If you happen to find yourself in Tartu, Estonia and love beer, make sure to make time to visit the historic A. Le Coq brewery and beer museum. While the beer is decent, and the tour informative, the museum really steals the show. For any beer nerd its really a must see! Nowhere else in the world can you find such a range of exhibits covering the history of beer and brewing. Housed in an old malt kiln there are 6 floors covering the history of beer brewing from its history in ancient Egypt to the modern brewing industry. While they collections and exhibits are broad , they are not encyclopedic in depth and there are a few things left out, but overall the museum provides an incredible overview of this fascinating subject. Tours are 3 euro and include beer at the end, money well spent.
I had the opportunity to tag along on a recent tour and gained a lot of new insights into beer making in the Baltic. In this first post I will cover the brewery itself, while subsequent posts will cover the museum as well as insights into Estonian homebrewing.
Part 1. The Brewery
A. Le Coq has had a long and interesting history as you might expect from an Estonian brewery founded by French Huguenots that got its start by importing British beers to the Russian Empire! Throw in the fact that the brewery has been repeatedly sold, looted and nationalized and its remarkable that it exists at all today!
Without going into to much detail the history can be roughly summarized as follows. A. Le Coq was founded in 1807 by French Huguenots living in Prussia who wanted to sell British stouts and porters to the Russian market. Apparently Russian Czars had a real hankering for jet black beers and the strong stouts and porters of 19th century Britain were just the ticket. Business was good and around the turn of the 20th century A. Le Coq sought to purchase a brewery in Russia to manufacture stouts domestically instead of importing them from the UK. They settled on a brewery in Tartu, Estonia (then part of Russia). Tartu was an ideal location because the hard, calcium rich water was very similar to the water of the great stout producing regions of the British Isles (think Dublin, or London). A deal was struck and the rest was as they say history, except in this case what followed was even more interesting. The newly minted A. Le Coq brewery did a bang up business selling domestically produced Russian Imperial Stouts and German style lagers to the domestic market for only 2 years before the brewery was ransacked by Russian anarchists and then ravaged by the retreating German army in WWI.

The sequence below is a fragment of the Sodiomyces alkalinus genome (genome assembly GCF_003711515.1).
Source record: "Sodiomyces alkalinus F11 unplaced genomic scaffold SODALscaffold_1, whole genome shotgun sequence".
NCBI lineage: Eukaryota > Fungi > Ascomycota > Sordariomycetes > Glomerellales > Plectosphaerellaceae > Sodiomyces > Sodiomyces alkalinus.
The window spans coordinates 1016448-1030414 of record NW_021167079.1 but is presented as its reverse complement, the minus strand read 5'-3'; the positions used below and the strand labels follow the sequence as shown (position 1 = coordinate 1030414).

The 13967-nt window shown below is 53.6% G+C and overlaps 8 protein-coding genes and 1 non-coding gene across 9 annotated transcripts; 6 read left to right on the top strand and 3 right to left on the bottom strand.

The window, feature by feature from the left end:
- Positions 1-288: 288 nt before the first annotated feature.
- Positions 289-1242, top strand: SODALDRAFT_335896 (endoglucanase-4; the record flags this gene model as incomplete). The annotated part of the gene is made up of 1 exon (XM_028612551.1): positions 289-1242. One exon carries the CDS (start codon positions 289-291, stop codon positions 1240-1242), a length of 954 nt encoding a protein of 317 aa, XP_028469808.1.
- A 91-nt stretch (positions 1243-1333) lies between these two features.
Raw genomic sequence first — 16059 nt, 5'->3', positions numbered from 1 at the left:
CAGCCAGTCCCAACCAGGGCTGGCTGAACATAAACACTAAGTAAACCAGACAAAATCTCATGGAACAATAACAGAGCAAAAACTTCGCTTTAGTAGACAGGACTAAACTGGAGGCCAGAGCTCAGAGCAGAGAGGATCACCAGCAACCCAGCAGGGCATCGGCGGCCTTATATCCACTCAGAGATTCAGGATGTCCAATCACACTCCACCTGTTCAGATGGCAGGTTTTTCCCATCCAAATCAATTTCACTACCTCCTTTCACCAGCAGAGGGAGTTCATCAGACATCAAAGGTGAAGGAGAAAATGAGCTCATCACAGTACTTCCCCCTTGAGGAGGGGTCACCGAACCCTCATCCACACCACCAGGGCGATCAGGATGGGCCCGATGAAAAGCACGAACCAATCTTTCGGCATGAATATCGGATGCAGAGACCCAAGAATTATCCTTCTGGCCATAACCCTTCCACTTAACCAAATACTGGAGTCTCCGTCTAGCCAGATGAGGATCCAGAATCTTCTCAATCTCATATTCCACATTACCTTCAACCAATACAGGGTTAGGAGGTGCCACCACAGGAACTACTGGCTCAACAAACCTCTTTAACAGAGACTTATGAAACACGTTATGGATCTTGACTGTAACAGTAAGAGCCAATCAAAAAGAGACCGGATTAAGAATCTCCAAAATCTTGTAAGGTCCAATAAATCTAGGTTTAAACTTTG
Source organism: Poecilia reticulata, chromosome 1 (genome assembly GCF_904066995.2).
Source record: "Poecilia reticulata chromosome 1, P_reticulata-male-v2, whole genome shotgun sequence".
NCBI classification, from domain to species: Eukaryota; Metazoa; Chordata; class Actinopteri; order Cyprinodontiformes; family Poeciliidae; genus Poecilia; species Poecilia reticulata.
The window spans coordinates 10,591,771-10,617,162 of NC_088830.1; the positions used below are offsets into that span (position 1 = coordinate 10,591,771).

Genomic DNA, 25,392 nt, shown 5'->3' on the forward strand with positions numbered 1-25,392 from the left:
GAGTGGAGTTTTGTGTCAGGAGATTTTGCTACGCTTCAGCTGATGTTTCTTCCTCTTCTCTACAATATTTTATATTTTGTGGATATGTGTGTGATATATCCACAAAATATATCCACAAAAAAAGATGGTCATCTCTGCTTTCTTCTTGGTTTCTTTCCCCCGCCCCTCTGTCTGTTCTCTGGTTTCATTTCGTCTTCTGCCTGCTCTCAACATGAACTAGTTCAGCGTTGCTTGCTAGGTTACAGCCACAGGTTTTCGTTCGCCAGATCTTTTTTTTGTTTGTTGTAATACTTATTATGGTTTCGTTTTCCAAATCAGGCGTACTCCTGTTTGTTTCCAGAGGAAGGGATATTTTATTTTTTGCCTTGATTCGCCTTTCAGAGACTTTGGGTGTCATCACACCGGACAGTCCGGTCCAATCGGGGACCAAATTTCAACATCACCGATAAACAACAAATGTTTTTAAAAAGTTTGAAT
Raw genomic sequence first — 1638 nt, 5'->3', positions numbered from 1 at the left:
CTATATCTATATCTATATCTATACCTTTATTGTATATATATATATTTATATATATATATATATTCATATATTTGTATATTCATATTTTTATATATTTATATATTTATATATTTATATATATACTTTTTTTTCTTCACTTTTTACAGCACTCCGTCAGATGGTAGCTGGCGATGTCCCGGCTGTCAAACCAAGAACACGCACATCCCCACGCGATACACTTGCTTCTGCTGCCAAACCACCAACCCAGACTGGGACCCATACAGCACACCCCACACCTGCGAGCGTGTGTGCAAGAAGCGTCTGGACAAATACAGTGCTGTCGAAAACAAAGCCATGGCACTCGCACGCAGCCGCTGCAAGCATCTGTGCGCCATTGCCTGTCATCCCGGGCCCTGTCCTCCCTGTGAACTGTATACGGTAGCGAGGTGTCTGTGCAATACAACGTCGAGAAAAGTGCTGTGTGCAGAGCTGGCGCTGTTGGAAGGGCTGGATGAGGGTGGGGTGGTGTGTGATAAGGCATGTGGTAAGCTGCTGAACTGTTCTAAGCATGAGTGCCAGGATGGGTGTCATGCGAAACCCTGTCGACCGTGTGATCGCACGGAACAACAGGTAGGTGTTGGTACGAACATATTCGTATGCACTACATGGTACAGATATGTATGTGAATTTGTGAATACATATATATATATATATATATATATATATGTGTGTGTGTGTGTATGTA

Not to be deterred the brewery re-opened in 1921 and did well enough to by several other competing breweries before being nationalized in 1941 when Soviet Russia invaded. The brewery was reopened under the name Tartu Õlletehas. Estonia was subsequently conquered by Nazi Germany, before being reconquered by the Soviets at the close of WW2. With the fall of the Iron Curtain the brewery became a state run enterprise. When Estonia finally regained its independence the brewery was privatized and rebranded A. Le Coq and is now owned by the Finnish Brewing conglomerate Olvi. And that is the story of how an Estonian brewery, with a French name, making British and German beers came to be owned by a Finnish conglomerate. If you found that confusing or intriguing check out the Brewery website for the full story.Against all odds the brewery is still in business in its original building in Tartu. Today it produces over 60 million liters of beer annually and is the second biggest brewery in Estonia after Carslberg owned Saku. Along with Viru Õlu and Saku, they account for 95% of all beer sales in Estonia. So the brewing industry today is very similar to the U.S. beer market prior to the microbrewing revolution that took place in the 80s and 90s with just three breweries dominating the domestic market. In addition to beer, A. Le Coq also manufactures soft drinks hard ciders, alco-pop and juice. The beer line-up is is dominated by pale euro lagers in various strengths, that are mostly marketing gimmicks, but they do offer a few other styles that are worth seeking out.
The brewery itself has undergone significant renovations in the last decade and is now a true state of the art facility with fully automatic production and gleaming stainless steal everywhere. Hard to believe that up until 2003 they were still malting their own grain in century old malt kiln! Gone are any semblances of the old, everything today is about as modern as you can get, although the brewery still holds on to some of its history and heritage through the brewing museum.